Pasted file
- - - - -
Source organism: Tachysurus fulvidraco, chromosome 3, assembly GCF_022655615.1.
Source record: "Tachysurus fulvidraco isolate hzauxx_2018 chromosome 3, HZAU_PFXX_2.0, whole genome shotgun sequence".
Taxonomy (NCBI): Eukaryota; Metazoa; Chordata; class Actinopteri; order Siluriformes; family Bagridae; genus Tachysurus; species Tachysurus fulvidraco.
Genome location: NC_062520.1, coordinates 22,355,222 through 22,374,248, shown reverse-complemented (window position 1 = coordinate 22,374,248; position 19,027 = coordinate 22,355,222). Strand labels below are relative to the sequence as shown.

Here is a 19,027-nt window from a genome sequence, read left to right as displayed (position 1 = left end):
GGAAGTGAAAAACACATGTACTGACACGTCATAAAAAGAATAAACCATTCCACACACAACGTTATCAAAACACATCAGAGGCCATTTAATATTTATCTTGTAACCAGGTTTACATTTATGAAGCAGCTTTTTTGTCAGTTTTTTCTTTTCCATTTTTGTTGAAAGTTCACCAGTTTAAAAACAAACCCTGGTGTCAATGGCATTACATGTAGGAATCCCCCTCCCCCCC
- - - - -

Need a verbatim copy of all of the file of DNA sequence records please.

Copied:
Source organism: Tachysurus fulvidraco, chromosome 3, assembly GCF_022655615.1.
Source record: "Tachysurus fulvidraco isolate hzauxx_2018 chromosome 3, HZAU_PFXX_2.0, whole genome shotgun sequence".
Taxonomy (NCBI): Eukaryota; Metazoa; Chordata; class Actinopteri; order Siluriformes; family Bagridae; genus Tachysurus; species Tachysurus fulvidraco.
Genome location: NC_062520.1, coordinates 22,355,222 through 22,374,248, shown reverse-complemented (window position 1 = coordinate 22,374,248; position 19,027 = coordinate 22,355,222). Strand labels below are relative to the sequence as shown.

Here is a 19,027-nt window from a genome sequence, read left to right as displayed (position 1 = left end):
GGAAGTGAAAAACACATGTACTGACACGTCATAAAAAGAATAAACCATTCCACACACAACGTTATCAAAACACATCAGAGGCCATTTAATATTTATCTTGTAACCAGGTTTACATTTATGAAGCAGCTTTTTTGTCAGTTTTTTCTTTTCCATTTTTGTTGAAAGTTCACCAGTTTAAAAACAAACCCTGGTGTCAATGGCATTACATGTAGGAATCCCCCTCCCCCCC